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    3. ... and differences in reproductive success are not confined to cases of sexual selection. An individual could achieve higher amounts of reproduction by, for example, being well-fed.

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    4. lutesuite, I imagine the ancestors of any unsuited organism are perhaps uncountable, but the descendants are 0.

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    5. By "How many ancestors do they leave," lutesuite was IIUC essentially saying "How many of them *become* ancestors," or as you put it, DGA, how many descendants to they have, to which you gave the (eventual, probable) answer.

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    6. Thanks for catching the error! Of course, I meant to write "descendants". Hopefully that didn't cause too much confusion for Don Quixote.

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  12. This has been a really excellent, informative thread thus far. Hope it doesn't get sidetracked by the usual know-nothings.

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    1. Yes, this is all sufficiently elevated to avoid controversy. Nobody is going to crash and burn when the dispute is between feckless natural selection and nebulous genetic drift. But, shift the discussion to how either of these champions designed your blood distribution system, or the valves in that system, the excellence (and your intense interest in 'science') will disappear.

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    2. Not at all. My intense interest in science leads me to read more about it, and absorb elementary principles such as natural selection *reducing* variation, as does drift, by fixation. So there you are railing on about something you think is a problem, when everyone here is light-years ahead of you in understanding the role it plays, and the fact that it isn't a problem at all.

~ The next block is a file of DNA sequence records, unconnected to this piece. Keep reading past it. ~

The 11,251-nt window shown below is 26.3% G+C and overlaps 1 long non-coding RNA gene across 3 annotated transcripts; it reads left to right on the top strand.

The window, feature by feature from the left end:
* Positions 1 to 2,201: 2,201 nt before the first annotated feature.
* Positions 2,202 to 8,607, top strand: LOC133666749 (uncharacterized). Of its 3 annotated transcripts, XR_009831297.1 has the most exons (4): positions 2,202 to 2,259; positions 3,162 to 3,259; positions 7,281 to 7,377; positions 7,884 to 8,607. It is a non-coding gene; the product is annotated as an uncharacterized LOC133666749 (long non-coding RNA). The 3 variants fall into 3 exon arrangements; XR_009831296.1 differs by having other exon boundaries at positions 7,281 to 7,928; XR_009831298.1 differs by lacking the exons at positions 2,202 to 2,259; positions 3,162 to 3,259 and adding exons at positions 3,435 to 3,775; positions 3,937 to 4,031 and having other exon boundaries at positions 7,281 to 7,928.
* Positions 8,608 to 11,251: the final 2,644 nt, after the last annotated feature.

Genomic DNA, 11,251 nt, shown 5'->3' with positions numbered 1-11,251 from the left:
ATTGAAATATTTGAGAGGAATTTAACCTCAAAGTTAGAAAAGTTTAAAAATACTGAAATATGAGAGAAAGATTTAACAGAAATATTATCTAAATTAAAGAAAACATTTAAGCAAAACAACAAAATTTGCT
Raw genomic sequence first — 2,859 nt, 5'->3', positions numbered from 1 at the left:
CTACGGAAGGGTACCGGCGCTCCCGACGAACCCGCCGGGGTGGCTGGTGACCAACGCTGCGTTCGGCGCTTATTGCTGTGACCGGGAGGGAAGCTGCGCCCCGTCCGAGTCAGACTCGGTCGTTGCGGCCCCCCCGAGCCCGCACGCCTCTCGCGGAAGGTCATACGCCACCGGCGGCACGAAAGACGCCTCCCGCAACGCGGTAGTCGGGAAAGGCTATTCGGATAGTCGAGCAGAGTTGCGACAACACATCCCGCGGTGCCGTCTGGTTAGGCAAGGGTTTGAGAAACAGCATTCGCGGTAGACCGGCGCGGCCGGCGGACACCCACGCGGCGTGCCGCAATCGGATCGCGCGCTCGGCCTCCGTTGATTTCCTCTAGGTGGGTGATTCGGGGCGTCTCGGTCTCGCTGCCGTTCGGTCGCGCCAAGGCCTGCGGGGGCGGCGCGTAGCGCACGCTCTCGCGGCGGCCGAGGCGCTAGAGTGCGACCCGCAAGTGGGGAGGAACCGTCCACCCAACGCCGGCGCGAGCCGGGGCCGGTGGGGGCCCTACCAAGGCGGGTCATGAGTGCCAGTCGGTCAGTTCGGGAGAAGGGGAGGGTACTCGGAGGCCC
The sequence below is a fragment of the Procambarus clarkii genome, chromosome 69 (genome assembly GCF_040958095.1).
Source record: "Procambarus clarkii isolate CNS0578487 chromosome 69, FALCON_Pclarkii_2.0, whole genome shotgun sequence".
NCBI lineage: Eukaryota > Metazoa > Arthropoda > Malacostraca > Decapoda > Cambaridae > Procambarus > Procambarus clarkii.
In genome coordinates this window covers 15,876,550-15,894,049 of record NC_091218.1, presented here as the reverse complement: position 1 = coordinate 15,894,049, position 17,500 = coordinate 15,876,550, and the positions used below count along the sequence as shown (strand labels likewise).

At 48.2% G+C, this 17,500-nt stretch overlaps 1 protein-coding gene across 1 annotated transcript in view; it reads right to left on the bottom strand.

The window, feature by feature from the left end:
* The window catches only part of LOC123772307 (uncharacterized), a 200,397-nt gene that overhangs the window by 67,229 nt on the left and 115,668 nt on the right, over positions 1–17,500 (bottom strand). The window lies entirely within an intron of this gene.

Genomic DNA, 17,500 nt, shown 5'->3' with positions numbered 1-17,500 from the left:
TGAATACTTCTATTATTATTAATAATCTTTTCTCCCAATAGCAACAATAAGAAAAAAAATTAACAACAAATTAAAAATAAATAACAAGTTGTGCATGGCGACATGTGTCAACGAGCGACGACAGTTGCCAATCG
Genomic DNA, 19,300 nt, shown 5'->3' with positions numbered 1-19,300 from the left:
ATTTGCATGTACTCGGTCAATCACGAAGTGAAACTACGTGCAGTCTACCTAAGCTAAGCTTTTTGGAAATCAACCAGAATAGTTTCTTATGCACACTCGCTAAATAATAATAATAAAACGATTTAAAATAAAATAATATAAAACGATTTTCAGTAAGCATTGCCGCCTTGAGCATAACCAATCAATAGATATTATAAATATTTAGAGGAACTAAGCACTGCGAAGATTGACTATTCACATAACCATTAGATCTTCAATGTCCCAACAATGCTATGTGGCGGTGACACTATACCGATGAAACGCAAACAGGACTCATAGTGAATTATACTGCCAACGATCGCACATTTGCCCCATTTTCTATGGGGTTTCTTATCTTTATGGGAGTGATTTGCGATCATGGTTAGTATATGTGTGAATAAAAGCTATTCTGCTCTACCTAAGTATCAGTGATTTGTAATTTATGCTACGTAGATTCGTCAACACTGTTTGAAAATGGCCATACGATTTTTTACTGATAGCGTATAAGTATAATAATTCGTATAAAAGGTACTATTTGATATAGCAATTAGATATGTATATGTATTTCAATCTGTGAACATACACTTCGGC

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    3. Then show some light-years-ahead application, and explain how fabulous and powerful random DNA replication errors, and thundering natural selection ever producd anything.

      But that would be a different kind of 'science'. The kind that is not fun at all.

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    4. But that would be a different kind of 'science'. The kind that is not fun at all.

      To the contrary. I enjoy reading a very few of the literally thousands of detailed peer reviewed papers produced annually on various aspects of these processes. If you don't bother to read, or if you do read, don't bother to develop an understanding, this is not my problem. Since you have in other comments, IIRC, noted that you believe in a young Earth, it's evident there's an awful lot of science you haven't bothered to understand. Usually such a lack of understanding in anyone otherwise reasonably intelligent stems from being motivated *not* to understand, which is what I would venture to guess is the case with you.

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  13. A YEC would add that the purpose of creature groups in reproducing successfully only includes sexual selection. i saw excellernt youtube videos on tasmanian devils and Hyaenas which show the whole group is focused on being strong and ensuring strength in all members. sexual selection is only a special case in this agenda.